DMC subgroups working toward February forum

Heidi Mestad addresses attendees while presenting a PowerPoint presentation at a meeting of the sub-groups of the Destination Medical Center community input groups Thursday at the Ramada Inn and Conference Center in Rochester, Minn. The meeting was held to further discuss how the input of all the subgroups will contribute to the overall design and framework of the Destination Medical Center project.

If you haven't had a chance to express your opinion what you want Rochester to become over the next 20 years, you will have many opportunities — starting soon.

Eight Destination Medical Center committees given the job of figuring out the best way to spur public input met for a second time Thursday.

More than 50 people gathered at the Ramada Inn, got an update on detailed input they had previously given and were asked to assess what they've already done and come up with more-focused ideas of how to get community members to express their opinions.

The Livable City group, for example, considered the possibility of asking residents to finish the sentence "I would live downtown if…."

Ideas at this early stage are still preliminary and it's uncertain what the groups will eventually advise consultants chosen to manage the public-input process.


Proposals have been reviewed and a decision on which consultant groups will be chosen should be coming soon, the committees were told.

Once that happens, a large, informational forum is expected to be held. There will likely be two or three, or perhaps more, such large forums. Information from those forums will be fed to planners creating the formal DMC development plan.

At each large-forum stage, the draft plan will be opened for public feedback and then adjusted to better reflect the community's desires for the future of Rochester.

Along the way, individual forums will be held about each of the eight committees' focus areas.

Input gathered at those smaller forums will be fed into the draft plan for review at the larger forums.

The idea, said Lisa Clarke, executive director of the DMC Economic Development Agency, is to engage the community "so that people have a voice — so that people can be heard."

Committees include diverse members, from front-line hotel workers to the director of Olmsted County Public Health.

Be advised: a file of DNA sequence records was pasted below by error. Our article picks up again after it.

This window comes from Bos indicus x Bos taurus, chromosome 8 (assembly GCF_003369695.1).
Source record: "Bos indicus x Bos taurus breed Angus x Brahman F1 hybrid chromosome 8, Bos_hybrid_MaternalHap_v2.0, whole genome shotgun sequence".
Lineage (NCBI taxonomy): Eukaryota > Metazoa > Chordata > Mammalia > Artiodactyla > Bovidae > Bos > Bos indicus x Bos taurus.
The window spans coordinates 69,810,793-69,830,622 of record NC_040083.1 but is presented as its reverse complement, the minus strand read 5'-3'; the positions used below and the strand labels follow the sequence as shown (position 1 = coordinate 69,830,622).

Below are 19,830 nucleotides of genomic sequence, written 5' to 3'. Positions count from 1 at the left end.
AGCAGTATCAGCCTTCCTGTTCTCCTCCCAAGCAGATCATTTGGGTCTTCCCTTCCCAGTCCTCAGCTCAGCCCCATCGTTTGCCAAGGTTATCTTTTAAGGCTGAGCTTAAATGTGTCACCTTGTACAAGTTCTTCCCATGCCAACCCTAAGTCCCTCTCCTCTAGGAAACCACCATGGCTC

Brandon Sampson, who is preparing to open a new prosthetics business in Rochester, serves on the Commercial Research and Technology group. Wes Emmert, Olmsted Medical Center Sports Medicine, serves on Health and Wellness. And Brad Jones, executive director of the Rochester Convention and Visitors Bureau, chairs the Hospitality/Conventions group, while Don Supalla chairs the Learning Environment committee.


As a side benefit, the act of getting such a broad range of committees together for the eight categories, along with separate groups of about 100 "DMC ambassadors" who volunteer to, essentially, keep chatter about DMC in the wind, has produced connections among individuals who might not otherwise have hung out together.

"Almost every day, somebody comes up to me and says, 'Wow, our group is really working, our group is really moving forward, really making connections. We're all here to really support DMC — and the community of Rochester," Clarke said.

Many plans are already taking place in Rochester, outside of the DMC economic zone downtown.

"What we're trying to do is make sure that our plans are synced, coordinated," Clarke said.

The first big community forum is likely in February. The second in April. The third in June or July. As the development plan forms, community members at each forum will be asked to "feed back" into the process to help adjust the plan to make it a plan that speaks with the voice of the community.

Tentative discussions Thursday included topics such as, in the education group, the possibility of self-directed courses. In Arts and Culture, one topic of discussion was how to foster "organic growth" of the arts.

The Hospitality group talked about holding a "world cafe" for its subgroup forum feeding into the large community forums. The Research and Technology group talked about finding a way to set up "accelerated space" for small businesses to sprout.

"The really cool part about it is people are so engaged," Clarke said.

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